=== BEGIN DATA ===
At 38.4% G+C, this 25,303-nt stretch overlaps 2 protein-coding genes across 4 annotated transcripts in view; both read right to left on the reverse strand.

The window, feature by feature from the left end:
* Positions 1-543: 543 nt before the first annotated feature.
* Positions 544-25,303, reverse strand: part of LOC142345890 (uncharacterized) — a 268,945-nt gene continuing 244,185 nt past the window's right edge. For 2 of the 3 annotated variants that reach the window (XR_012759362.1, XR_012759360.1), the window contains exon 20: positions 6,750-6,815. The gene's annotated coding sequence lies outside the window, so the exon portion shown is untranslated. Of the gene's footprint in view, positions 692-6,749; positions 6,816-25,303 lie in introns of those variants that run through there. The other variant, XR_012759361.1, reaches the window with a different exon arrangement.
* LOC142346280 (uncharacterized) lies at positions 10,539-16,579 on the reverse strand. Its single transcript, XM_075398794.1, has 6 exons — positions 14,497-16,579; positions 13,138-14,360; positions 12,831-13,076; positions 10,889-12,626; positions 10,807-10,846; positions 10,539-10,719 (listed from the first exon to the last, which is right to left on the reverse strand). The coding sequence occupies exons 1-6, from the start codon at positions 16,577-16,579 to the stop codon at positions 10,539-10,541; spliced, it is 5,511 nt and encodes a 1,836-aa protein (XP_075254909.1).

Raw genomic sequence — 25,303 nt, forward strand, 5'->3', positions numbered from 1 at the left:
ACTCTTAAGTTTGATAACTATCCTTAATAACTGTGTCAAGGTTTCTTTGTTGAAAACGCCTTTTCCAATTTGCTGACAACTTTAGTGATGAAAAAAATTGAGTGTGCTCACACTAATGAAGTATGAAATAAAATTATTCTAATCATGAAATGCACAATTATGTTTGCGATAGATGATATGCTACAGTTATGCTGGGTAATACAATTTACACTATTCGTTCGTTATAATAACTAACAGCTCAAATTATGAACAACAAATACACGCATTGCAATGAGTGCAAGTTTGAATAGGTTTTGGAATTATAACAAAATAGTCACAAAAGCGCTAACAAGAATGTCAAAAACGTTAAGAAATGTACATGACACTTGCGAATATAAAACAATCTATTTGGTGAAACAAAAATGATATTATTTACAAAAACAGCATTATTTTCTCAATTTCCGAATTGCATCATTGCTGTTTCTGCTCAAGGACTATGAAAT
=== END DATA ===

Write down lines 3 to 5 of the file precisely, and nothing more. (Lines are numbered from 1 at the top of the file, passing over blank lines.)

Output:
* Positions 1-543: 543 nt before the first annotated feature.
* Positions 544-25,303, reverse strand: part of LOC142345890 (uncharacterized) — a 268,945-nt gene continuing 244,185 nt past the window's right edge. For 2 of the 3 annotated variants that reach the window (XR_012759362.1, XR_012759360.1), the window contains exon 20: positions 6,750-6,815. The gene's annotated coding sequence lies outside the window, so the exon portion shown is untranslated. Of the gene's footprint in view, positions 692-6,749; positions 6,816-25,303 lie in introns of those variants that run through there. The other variant, XR_012759361.1, reaches the window with a different exon arrangement.
* LOC142346280 (uncharacterized) lies at positions 10,539-16,579 on the reverse strand. Its single transcript, XM_075398794.1, has 6 exons — positions 14,497-16,579; positions 13,138-14,360; positions 12,831-13,076; positions 10,889-12,626; positions 10,807-10,846; positions 10,539-10,719 (listed from the first exon to the last, which is right to left on the reverse strand). The coding sequence occupies exons 1-6, from the start codon at positions 16,577-16,579 to the stop codon at positions 10,539-10,541; spliced, it is 5,511 nt and encodes a 1,836-aa protein (XP_075254909.1).